One of the island's newest and splashiest hotels is the 690-room El Senador on Cayo Coco, along Cuba's north-central coast. The five-star property, which cost around $66 million to build, will be jointly managed by Cubanacan and a Canadian group known as TMSA. The property covers 74 acres and is partially built over a lagoon on the shores of Cayo Coco. It has 3,280 feet of private beaches and boasts over 70 cabanas linked by floating bridges. And Varadero is chock-full of luxury hotels, with new ones seeming to rise every day.
In Havana, the undisputed king of new properties is the Meliá Cohiba, a 22-story, five-star luxury hotel with 342 double rooms, 39 junior suites, 61 suites and 20 senior suites. All rooms feature satellite TV with pay-per-view channels, direct-dial phone and Internet access, minibar, safety deposit box, 24-hour room service and spectacular views of the Atlantic Ocean.
Completed five years ago, the Meliá Cohiba is the crown jewel of Sol Meliá's Cuban properties. Rooms range from $165 for a single to $215 for a double. Despite persistent attempts to reach them, key officials of the Meliá chain were never available for interviews -- undoubtedly a consequence of the U.S. trade embargo and threats by Washington to impose penalties against Meliá officials for having invested in "confiscated" property.
Meanwhile, older hotels still flourish, such as the venerable Hotel Nacional, where rates are comparable to that of the Meliá Cohiba, and the somewhat seedy 215-room Capri in Havana's Vedado section, which offers single rooms for $52 a night, and double rooms for $64 a night.
In addition, private accommodations flourish throughout key tourist areas, with enterprising young men and women often passing out business cards to foreigners who might need a place for the night but can't afford the Nacional or even the Caprí.
Isis García, a 55-year-old Havana woman, recently moved out of her apartment so she could rent it out to tourists for $30 a night.
Her fourth-floor walkup (the elevator rarely works) is located in an eight-story building at Infante and Humboldt streets, and is certainly nothing to brag about. The apartment, which dates from the early 1950s, has no air-conditioning, no reliable hot-water supply and a kitchen about the size of the average American bathroom. On the other hand, it does have a working telephone, and it's within walking distance of the Hotel Nacional and the shops and nightclubs along La Rampa, Havana's main drag.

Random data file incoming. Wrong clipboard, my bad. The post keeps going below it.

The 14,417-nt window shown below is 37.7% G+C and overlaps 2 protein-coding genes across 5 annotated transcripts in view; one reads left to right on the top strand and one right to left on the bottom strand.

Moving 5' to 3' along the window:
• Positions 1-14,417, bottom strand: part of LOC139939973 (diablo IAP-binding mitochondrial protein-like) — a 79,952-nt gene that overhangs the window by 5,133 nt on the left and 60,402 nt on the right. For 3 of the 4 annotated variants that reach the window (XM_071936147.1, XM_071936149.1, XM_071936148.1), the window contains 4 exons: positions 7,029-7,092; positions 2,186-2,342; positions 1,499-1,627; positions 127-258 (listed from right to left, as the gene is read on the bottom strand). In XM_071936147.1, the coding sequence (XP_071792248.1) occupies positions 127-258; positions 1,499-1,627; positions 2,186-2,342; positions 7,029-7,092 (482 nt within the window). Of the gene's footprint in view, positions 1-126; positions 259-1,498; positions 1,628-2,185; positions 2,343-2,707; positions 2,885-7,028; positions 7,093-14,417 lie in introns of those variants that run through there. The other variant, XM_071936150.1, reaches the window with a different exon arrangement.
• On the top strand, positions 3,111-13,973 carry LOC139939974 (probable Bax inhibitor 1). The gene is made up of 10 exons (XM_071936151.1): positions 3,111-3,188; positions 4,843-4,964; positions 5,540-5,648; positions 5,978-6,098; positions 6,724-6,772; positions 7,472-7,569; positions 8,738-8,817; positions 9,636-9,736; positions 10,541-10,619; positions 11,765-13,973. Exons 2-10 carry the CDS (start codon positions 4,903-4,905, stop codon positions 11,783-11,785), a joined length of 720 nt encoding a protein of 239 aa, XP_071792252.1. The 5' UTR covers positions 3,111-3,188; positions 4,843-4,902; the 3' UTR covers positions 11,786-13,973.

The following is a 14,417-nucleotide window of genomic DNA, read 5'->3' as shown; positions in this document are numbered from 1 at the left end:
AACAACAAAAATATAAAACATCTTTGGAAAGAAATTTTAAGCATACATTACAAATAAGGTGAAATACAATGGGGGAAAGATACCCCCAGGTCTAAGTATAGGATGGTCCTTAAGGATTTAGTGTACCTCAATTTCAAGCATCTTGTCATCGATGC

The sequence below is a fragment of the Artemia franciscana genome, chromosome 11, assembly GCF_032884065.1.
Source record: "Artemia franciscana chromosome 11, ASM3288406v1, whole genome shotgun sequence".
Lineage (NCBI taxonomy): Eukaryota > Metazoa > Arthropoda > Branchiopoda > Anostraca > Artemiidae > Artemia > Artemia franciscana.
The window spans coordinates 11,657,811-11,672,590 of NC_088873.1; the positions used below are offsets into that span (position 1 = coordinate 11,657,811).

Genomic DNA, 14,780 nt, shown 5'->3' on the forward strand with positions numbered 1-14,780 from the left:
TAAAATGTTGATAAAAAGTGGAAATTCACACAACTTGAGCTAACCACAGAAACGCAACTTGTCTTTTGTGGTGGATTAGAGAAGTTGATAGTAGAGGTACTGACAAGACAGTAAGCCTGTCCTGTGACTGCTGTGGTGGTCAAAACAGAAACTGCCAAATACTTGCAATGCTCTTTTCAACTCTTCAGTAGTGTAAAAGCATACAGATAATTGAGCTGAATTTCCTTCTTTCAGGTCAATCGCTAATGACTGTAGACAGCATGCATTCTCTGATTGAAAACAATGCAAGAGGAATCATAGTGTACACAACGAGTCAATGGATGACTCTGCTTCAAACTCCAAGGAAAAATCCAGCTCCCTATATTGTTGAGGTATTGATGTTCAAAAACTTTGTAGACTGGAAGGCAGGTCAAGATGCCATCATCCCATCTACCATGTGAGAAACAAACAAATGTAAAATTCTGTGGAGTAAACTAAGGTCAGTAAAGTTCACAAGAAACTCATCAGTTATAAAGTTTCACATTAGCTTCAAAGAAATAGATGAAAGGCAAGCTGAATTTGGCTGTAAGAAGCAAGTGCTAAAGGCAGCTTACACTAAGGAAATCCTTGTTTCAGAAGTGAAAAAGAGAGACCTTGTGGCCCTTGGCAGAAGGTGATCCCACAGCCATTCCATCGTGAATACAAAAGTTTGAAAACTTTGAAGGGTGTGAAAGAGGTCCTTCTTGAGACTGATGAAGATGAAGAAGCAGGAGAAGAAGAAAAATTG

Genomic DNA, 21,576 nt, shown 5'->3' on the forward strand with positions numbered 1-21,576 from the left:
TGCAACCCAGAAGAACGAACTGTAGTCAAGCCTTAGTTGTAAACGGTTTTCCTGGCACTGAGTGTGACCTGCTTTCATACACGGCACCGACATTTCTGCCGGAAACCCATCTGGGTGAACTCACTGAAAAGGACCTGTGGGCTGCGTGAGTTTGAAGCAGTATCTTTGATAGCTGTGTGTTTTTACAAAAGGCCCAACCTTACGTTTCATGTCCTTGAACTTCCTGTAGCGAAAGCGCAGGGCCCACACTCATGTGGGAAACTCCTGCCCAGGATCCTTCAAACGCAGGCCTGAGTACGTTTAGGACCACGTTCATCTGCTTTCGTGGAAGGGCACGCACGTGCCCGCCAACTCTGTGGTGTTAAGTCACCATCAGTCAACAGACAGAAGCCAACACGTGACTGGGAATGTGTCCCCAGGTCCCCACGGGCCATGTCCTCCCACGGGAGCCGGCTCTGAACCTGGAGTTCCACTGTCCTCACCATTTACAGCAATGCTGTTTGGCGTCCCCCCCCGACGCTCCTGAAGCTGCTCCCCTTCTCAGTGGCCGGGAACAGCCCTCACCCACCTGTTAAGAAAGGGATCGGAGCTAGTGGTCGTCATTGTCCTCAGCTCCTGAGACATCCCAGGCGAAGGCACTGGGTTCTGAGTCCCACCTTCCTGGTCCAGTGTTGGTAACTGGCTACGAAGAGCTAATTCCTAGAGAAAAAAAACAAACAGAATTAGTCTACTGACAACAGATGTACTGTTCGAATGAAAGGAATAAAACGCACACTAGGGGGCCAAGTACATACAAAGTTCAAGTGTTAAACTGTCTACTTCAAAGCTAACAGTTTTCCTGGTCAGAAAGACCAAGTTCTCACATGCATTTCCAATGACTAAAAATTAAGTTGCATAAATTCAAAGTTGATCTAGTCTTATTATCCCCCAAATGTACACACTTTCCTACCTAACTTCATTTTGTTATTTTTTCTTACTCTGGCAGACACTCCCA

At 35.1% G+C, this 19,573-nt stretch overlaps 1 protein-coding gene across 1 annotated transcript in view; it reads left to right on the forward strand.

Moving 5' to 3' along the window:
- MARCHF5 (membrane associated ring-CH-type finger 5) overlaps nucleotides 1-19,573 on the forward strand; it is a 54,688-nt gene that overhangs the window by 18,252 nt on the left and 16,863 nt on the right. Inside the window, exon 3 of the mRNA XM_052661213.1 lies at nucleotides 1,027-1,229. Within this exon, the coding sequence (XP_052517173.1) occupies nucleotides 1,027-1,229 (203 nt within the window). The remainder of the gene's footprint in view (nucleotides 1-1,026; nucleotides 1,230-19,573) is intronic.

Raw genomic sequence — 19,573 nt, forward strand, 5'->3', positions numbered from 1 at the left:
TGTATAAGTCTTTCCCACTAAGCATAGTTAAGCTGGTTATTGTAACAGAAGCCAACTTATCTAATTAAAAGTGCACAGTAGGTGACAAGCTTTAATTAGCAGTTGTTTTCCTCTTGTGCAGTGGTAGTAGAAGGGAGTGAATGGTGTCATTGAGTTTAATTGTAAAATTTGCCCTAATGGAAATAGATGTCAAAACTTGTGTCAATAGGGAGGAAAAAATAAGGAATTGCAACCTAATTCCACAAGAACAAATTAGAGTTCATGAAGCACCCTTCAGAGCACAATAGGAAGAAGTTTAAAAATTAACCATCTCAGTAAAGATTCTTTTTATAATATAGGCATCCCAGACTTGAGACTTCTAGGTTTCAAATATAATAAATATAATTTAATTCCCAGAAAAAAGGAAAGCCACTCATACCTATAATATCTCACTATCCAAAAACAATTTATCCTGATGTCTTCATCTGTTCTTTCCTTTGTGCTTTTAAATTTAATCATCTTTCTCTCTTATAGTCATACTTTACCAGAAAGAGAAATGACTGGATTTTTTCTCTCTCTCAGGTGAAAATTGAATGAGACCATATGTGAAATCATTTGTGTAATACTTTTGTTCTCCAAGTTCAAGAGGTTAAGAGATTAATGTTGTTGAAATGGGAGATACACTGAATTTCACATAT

"This is a very touristy area," says García. "A lot of people rent clandestinely and don't pay taxes to the state. Everything they get, they pocket. But you run a lot of risk if you proceed that way. It's better for the tourist if you go by the book."
García, who visits the apartment once a week to clean it up for her next tenants, normally pays a 5-10% commission to friends "who have connections with tourists, or Internet connections" that bring her clients. Despite the taxes she has to pay, García says renting out her apartment has allowed her to save a little money for her retirement.
"It's not going to make you rich unless you live in Miramar and own a four or five-bedroom house," she says, adding that "I've owned this apartment all my life, and I will until I die."
To some Cuba-watchers, the mere fact that people like García are allowed to rent out their apartments might be evidence enough that things are changing. Even such limited private enterprise would have been unthinkable in the 1980s, before the fall of Cuba's chief benefactor, the Soviet Union.
But not everybody is lucky enough to own an apartment that tourists would want to rent, or fortunate enough to have relatives in Miami who send money regularly. So in effect, a kind of apartheid has taken hold in Cuba, polarizing society between those with dollars and those without. And as long as the 75-year-old Castro is alive and in power, little is likely to change -- either in Havana or in Washington.
"Cuban officials will tell you things have stabilized because of the minimal reforms of the mid-90s, and because of tourism and legalization of the dollar," said the foreign diplomat. "If you have access to dollars, your life is better. If you don't, life is no better and in fact could be worse, because prices have gone up."
Danis Sotolongo, the hammock salesgirl at the Feria de la Catedral tourist market, would surely agree.
She claims that most of her fellow vendors are university graduates like herself who speak English or another foreign language, while the people they work on commission for are generally not educated.
"When everything changed in 1990, the professionals had to look for something else to do in order to survive," she said.